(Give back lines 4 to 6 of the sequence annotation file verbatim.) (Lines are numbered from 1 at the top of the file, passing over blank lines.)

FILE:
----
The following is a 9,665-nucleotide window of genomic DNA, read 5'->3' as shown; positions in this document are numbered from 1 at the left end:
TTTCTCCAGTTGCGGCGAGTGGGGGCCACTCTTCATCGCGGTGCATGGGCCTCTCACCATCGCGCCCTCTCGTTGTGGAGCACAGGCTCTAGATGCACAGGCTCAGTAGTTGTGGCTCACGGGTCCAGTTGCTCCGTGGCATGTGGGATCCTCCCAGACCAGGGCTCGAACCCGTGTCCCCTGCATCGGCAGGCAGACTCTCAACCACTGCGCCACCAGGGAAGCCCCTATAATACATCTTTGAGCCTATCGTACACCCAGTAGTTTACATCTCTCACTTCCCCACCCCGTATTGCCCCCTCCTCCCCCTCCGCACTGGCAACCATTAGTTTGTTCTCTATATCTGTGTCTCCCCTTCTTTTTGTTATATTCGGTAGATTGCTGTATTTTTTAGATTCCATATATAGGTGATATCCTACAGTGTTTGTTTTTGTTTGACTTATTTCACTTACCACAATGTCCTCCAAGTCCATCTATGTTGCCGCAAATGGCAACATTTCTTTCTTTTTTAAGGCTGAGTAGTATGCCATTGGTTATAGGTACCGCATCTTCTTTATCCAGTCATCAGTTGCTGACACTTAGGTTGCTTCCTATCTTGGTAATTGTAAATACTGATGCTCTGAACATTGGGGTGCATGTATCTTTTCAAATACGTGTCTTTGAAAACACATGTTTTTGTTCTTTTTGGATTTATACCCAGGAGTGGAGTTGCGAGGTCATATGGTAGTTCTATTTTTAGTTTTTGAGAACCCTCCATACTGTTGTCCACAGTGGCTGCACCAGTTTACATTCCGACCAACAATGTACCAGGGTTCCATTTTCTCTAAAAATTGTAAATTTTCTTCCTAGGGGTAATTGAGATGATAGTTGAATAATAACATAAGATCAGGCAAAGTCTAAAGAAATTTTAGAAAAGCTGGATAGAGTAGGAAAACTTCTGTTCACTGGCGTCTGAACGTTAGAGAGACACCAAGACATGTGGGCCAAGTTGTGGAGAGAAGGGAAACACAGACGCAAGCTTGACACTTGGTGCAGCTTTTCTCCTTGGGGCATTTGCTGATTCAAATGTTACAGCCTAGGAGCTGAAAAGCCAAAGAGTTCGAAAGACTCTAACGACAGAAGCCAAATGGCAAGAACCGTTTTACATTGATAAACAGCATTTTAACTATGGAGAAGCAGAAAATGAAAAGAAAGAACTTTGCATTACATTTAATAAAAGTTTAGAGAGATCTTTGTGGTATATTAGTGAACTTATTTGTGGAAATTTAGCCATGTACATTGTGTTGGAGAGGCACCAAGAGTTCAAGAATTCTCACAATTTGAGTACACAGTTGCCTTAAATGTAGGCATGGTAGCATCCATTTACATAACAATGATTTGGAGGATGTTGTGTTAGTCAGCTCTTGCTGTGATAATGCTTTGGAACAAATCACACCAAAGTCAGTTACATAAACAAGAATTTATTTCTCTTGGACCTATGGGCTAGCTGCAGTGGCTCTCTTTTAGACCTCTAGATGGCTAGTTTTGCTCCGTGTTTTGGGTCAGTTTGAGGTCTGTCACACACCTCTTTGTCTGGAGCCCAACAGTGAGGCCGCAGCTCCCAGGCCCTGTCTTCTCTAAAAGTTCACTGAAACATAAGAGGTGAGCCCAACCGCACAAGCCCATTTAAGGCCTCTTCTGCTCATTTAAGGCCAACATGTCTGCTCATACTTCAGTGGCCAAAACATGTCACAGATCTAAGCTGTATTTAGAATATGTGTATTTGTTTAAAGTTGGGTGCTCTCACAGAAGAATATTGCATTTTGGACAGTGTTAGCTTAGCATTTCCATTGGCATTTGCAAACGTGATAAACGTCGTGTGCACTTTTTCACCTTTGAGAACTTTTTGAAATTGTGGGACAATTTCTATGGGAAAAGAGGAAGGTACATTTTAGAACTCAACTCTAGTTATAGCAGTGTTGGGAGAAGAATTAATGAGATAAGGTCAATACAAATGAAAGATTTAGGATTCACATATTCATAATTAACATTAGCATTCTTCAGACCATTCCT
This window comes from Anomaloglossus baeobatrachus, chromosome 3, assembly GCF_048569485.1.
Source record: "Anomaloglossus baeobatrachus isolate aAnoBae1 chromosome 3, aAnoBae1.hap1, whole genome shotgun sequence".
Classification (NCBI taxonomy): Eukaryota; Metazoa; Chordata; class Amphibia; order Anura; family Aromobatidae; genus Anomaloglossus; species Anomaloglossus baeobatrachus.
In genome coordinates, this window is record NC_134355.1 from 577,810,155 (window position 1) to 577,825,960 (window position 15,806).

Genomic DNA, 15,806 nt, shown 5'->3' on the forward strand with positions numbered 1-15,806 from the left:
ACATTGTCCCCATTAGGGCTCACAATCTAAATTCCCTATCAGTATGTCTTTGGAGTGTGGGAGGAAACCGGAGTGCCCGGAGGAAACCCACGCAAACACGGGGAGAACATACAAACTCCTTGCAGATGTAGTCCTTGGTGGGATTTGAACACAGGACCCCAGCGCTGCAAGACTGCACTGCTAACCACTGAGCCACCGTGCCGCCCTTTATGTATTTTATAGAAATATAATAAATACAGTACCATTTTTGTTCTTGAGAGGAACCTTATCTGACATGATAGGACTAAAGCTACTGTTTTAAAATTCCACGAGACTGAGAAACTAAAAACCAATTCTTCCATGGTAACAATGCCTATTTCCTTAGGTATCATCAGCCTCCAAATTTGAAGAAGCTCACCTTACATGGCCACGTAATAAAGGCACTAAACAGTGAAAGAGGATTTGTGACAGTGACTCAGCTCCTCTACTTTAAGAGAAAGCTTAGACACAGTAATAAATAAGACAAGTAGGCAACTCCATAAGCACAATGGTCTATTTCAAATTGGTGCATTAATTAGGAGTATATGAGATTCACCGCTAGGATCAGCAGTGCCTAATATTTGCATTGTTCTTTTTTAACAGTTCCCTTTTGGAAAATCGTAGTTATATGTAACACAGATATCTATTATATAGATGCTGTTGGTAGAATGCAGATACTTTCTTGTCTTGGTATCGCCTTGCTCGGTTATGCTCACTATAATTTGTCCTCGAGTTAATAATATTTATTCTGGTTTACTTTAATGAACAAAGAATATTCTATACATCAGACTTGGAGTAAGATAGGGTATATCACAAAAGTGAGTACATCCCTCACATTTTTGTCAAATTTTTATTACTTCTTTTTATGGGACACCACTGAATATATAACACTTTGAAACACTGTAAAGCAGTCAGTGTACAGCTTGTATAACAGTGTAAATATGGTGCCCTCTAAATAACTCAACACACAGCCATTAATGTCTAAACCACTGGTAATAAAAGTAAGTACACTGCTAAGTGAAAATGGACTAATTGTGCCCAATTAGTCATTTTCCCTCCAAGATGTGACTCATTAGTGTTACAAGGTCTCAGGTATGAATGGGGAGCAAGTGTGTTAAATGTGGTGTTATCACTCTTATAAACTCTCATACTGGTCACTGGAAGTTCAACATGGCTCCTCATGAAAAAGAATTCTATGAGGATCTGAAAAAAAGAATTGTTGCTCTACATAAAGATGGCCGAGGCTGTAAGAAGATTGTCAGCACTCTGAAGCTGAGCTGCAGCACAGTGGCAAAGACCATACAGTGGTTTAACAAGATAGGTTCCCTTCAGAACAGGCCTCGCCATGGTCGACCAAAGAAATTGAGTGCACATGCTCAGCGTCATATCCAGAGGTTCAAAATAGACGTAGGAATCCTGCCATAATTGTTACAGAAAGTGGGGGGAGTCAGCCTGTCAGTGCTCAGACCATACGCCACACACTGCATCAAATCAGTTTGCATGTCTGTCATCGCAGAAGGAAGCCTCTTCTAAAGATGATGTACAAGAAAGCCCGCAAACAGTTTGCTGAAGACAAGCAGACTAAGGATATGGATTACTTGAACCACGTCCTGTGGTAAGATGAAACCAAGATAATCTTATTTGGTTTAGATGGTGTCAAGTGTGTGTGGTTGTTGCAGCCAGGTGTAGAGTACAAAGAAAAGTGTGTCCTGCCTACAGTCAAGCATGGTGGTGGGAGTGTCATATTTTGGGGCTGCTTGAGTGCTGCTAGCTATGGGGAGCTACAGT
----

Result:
Source record: "Anomaloglossus baeobatrachus isolate aAnoBae1 chromosome 3, aAnoBae1.hap1, whole genome shotgun sequence".
Classification (NCBI taxonomy): Eukaryota; Metazoa; Chordata; class Amphibia; order Anura; family Aromobatidae; genus Anomaloglossus; species Anomaloglossus baeobatrachus.
In genome coordinates, this window is record NC_134355.1 from 577,810,155 (window position 1) to 577,825,960 (window position 15,806).